Laventer Amutavi, the wife of African 100m champion Ferdinand Omanyala, has opened up on the challenging times she underwent while just transitioning to adulthood.
Laventer is among the last children of her parents, but she had elder half brothers and sisters.
After the death of her father, her elder siblings turned against her mother, kicking her out of her own home.
“My dad died in 2012 when I was doing my KCSE and I think life ilichapa tu a u-turn, some thing I didn’t expect. Once my dad died, family just changed my mum started being frustrated, we were given an ultimatum to move out of our own home by my half brothers and sisters. In many families I have heard this, its usually uncles and aunties but in our case it was my siblings,” she told Trudy.
Her dad had written a will on how his property should be distributed among his heirs. The will however lacked a lawyer’s signature, thus making things more difficult.
“When he died things changed, all the titles deeds of our dad that we had, we were called for a meeting and they told us that they want them. They took everything from my mum. Wakatuambia where we are living we do not deserve to be there because my mum legally doesn’t have papers. My mum had a dowry agreement, she had been married for over 18 years, but they said that they didn’t recognise her despite during my dad’s burial they acknowledged she is the wife,” Laventer narrated.
The mother of two added that her siblings demanded them to build a new home where they had been allocated a piece of land, demanding that no one stays at their father’s home.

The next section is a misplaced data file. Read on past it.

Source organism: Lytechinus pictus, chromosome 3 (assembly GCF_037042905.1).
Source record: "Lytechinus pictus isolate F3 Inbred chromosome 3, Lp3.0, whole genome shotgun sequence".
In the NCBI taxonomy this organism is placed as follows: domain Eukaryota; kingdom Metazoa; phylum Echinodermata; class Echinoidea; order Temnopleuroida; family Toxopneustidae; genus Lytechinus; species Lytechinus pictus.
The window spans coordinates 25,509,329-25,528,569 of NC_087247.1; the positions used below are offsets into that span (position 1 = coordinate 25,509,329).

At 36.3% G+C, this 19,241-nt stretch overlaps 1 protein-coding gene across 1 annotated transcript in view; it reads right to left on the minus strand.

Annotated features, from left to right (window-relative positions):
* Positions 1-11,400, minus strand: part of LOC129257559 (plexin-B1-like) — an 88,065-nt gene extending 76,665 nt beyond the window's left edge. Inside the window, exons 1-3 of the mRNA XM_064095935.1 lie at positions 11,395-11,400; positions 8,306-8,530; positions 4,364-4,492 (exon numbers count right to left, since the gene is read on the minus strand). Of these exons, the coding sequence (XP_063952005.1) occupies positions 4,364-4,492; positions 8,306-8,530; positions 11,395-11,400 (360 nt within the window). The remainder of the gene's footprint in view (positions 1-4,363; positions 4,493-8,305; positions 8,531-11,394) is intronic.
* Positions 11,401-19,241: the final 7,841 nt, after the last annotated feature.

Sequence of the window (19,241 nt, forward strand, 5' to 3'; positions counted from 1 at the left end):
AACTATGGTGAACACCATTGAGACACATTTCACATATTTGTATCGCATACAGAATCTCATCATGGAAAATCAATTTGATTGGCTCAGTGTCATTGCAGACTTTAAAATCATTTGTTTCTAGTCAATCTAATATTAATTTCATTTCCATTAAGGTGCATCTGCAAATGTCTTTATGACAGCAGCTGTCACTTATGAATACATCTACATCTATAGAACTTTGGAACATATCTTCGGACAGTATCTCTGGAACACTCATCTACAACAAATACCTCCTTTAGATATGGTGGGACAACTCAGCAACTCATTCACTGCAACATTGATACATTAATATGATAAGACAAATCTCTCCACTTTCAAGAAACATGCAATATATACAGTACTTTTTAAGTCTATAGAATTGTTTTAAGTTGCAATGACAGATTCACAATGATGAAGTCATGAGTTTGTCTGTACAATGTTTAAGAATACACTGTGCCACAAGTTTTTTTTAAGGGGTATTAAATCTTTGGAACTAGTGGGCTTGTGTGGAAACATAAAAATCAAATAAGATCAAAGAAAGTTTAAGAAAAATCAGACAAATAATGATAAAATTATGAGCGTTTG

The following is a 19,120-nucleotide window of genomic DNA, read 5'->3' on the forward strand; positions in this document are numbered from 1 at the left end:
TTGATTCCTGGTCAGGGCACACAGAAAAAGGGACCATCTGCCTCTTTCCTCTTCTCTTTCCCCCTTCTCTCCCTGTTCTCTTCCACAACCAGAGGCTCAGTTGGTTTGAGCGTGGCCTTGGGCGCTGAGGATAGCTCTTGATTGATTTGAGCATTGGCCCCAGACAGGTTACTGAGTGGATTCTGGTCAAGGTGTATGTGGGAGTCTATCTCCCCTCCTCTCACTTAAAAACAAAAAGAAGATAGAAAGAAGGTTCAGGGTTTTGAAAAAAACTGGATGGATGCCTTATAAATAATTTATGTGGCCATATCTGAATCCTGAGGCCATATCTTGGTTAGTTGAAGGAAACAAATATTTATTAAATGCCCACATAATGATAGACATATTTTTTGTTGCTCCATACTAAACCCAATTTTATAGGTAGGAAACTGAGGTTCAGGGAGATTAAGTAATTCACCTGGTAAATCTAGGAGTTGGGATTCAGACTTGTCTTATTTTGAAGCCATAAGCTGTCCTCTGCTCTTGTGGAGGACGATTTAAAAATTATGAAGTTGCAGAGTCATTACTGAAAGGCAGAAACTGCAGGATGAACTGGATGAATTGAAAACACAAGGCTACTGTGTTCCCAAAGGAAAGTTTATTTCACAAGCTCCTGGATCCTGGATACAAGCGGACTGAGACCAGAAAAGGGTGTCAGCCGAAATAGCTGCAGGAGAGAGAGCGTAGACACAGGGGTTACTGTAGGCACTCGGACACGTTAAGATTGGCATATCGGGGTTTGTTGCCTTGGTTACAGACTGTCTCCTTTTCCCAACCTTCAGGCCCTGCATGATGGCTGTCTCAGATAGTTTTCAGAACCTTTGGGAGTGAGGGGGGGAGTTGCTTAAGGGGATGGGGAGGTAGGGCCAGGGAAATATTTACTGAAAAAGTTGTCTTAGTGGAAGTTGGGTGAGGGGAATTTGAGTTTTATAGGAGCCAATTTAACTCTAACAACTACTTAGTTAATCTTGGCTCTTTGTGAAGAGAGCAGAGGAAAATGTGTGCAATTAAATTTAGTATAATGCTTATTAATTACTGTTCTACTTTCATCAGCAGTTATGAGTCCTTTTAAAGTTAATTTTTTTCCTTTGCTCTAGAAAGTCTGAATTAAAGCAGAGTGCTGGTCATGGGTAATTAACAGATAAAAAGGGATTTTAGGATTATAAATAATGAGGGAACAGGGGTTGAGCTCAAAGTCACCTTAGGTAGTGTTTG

“It was frustrating, I remember going through a lot of trauma and the fact that I was in campus I couldn’t show my mum that I am weak. All the time nilikuwa naenda shule nikifika my mum calls me, ‘your half brother anagonga mlango na panga at night,’ anaambiwa usipohama next week tutakuua.
“I received those calls and I had to come out of school, go home be strong for my mom and go back to school and breakdown. My first year in school was so terrible. I used to come back from home naenda tu nawalilia(school friends),” she shared.
In another incident, her brother destroyed her mother’s vegetables that she had cultivated on the family land.
“My mum’s salary was through farming so amepanda sukuma anasupply kwa shule ndio atleast hio sukuma itufeed. Akatumanisha mtu kwa shamba hizo sukuma zote zikakatwa chini. It was just a lot of emotional turmoil yenye ilikuwa inanifanya nakosa peace.
The succession case is however still in court today.
Following the experiences, Laventer is looking forward to establish an NGO, together with her colleagues who have been through the same experience, so as to support widows.
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